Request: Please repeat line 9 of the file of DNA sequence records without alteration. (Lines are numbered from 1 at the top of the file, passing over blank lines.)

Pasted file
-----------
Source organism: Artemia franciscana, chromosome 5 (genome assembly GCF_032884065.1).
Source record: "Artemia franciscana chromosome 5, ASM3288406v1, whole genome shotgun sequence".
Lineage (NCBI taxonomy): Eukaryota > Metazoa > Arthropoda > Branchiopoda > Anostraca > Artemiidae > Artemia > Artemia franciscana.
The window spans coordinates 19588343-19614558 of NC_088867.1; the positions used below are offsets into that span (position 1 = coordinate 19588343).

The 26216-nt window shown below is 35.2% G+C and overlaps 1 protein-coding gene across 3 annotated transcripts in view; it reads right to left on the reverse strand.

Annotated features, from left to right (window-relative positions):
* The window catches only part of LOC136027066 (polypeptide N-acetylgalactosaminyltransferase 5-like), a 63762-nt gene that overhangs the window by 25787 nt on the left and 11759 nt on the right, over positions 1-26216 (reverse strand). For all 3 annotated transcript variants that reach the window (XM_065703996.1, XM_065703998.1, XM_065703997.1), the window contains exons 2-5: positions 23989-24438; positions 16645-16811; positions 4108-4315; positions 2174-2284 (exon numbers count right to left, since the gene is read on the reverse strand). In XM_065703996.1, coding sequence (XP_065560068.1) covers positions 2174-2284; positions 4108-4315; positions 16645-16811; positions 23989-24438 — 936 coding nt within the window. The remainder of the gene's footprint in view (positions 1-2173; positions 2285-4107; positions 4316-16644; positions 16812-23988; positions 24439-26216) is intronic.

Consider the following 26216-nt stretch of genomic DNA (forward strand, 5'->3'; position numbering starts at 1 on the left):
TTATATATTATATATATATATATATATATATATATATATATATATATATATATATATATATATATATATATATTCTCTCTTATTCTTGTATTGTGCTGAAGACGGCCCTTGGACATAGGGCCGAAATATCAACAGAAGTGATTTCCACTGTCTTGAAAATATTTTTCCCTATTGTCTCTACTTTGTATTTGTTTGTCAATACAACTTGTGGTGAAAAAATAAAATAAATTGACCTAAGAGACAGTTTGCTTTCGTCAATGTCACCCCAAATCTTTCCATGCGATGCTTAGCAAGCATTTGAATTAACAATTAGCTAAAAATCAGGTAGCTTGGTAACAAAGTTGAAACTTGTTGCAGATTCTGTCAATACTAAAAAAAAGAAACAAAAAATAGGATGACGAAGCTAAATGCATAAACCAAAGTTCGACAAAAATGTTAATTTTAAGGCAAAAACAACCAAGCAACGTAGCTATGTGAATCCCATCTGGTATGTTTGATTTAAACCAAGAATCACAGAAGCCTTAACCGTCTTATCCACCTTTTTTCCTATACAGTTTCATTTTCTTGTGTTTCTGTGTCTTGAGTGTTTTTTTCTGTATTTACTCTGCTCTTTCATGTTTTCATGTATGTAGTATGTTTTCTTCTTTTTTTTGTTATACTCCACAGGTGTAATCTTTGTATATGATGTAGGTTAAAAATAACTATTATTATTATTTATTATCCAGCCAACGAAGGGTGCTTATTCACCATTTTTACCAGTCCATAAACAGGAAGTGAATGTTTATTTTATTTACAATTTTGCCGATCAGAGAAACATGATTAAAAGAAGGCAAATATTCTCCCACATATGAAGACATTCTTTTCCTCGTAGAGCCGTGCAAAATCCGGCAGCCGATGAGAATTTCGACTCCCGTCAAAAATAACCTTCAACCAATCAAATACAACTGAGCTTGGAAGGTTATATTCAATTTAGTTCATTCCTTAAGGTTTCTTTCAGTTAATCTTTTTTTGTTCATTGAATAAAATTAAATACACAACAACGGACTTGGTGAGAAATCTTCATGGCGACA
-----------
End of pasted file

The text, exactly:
TTATATATTATATATATATATATATATATATATATATATATATATATATATATATATATATATATATATATATTCTCTCTTATTCTTGTATTGTGCTGAAGACGGCCCTTGGACATAGGGCCGAAATATCAACAGAAGTGATTTCCACTGTCTTGAAAATATTTTTCCCTATTGTCTCTACTTTGTATTTGTTTGTCAATACAACTTGTGGTGAAAAAATAAAATAAATTGACCTAAGAGACAGTTTGCTTTCGTCAATGTCACCCCAAATCTTTCCATGCGATGCTTAGCAAGCATTTGAATTAACAATTAGCTAAAAATCAGGTAGCTTGGTAACAAAGTTGAAACTTGTTGCAGATTCTGTCAATACTAAAAAAAAGAAACAAAAAATAGGATGACGAAGCTAAATGCATAAACCAAAGTTCGACAAAAATGTTAATTTTAAGGCAAAAACAACCAAGCAACGTAGCTATGTGAATCCCATCTGGTATGTTTGATTTAAACCAAGAATCACAGAAGCCTTAACCGTCTTATCCACCTTTTTTCCTATACAGTTTCATTTTCTTGTGTTTCTGTGTCTTGAGTGTTTTTTTCTGTATTTACTCTGCTCTTTCATGTTTTCATGTATGTAGTATGTTTTCTTCTTTTTTTTGTTATACTCCACAGGTGTAATCTTTGTATATGATGTAGGTTAAAAATAACTATTATTATTATTTATTATCCAGCCAACGAAGGGTGCTTATTCACCATTTTTACCAGTCCATAAACAGGAAGTGAATGTTTATTTTATTTACAATTTTGCCGATCAGAGAAACATGATTAAAAGAAGGCAAATATTCTCCCACATATGAAGACATTCTTTTCCTCGTAGAGCCGTGCAAAATCCGGCAGCCGATGAGAATTTCGACTCCCGTCAAAAATAACCTTCAACCAATCAAATACAACTGAGCTTGGAAGGTTATATTCAATTTAGTTCATTCCTTAAGGTTTCTTTCAGTTAATCTTTTTTTGTTCATTGAATAAAATTAAATACACAACAACGGACTTGGTGAGAAATCTTCATGGCGACA